Density functional theory & practiceSpezialvorlesung, Universität Stuttgart, WS 2003/04, Do 14:00-15:30, V 57.05
E. Koch, MPI-FKF
In 1929, P.A.M. Dirac noted that with the advent of quantum mechanics "The fundamental laws necessary for the mathematical treatment of large parts of physics and the whole of chemistry are thus fully known, and the difficulty lies only in the fact that application of these laws leads to equations that are too complex to be solved." Mainly because the many-body wavefunction for N electrons is a function of 3 N variables: Ψ(r1, r2, …,rN). Only in the sixties it was recognized that a system of interacting electrons is completely characterized by the electron density n(r) in the ground state. With the density as a basic variable one only has to find a function of 3 variables, independently of the number of electrons in the system. Unfortunately the equations for determining the density are not known so that one has to work with approximate equations. The success of density functional theory is based on the fact that very good approximations have been found — and on the availability of computers of ever increasing speed. This allows practical calculations of numerous physical properties for vast classes of molecules and solids. These achievements were recognized with the 1998 Nobel Prize in Chemistry to Walter Kohn.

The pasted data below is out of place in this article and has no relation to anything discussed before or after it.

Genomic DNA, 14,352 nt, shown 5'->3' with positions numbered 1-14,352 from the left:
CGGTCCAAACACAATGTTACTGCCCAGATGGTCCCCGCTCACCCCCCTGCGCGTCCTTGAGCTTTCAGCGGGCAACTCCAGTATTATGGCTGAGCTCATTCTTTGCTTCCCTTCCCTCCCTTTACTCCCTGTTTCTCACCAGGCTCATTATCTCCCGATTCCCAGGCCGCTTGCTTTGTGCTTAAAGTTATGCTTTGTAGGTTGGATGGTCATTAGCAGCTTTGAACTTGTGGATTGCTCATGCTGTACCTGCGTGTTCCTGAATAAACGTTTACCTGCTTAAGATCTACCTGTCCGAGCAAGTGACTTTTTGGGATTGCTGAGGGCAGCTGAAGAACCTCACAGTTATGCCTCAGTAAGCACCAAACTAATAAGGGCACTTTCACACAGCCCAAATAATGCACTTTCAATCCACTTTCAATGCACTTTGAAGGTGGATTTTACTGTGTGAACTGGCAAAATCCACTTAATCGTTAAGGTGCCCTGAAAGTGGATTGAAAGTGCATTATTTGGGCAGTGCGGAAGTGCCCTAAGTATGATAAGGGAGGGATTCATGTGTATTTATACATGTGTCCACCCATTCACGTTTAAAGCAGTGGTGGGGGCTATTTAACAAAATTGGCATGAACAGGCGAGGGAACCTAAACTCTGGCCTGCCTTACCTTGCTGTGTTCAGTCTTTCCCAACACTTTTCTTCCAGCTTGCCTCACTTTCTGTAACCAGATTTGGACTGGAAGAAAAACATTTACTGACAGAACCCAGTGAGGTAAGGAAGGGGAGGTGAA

In the lecture we will explain the basic concepts of density functional theory and discuss practical aspects. The main goal is to give a feeling of what can be done with these methods (which are by now implemented in standard codes that are sometimes even freely available) and where such calculations can be trusted. As practical applications we will discuss how to calculate and interpret band structures, how to do Car-Parrinello molecular dynamics, and we will address approaches for calculating excited states.
Contents of Lectures
Some DFT conferences: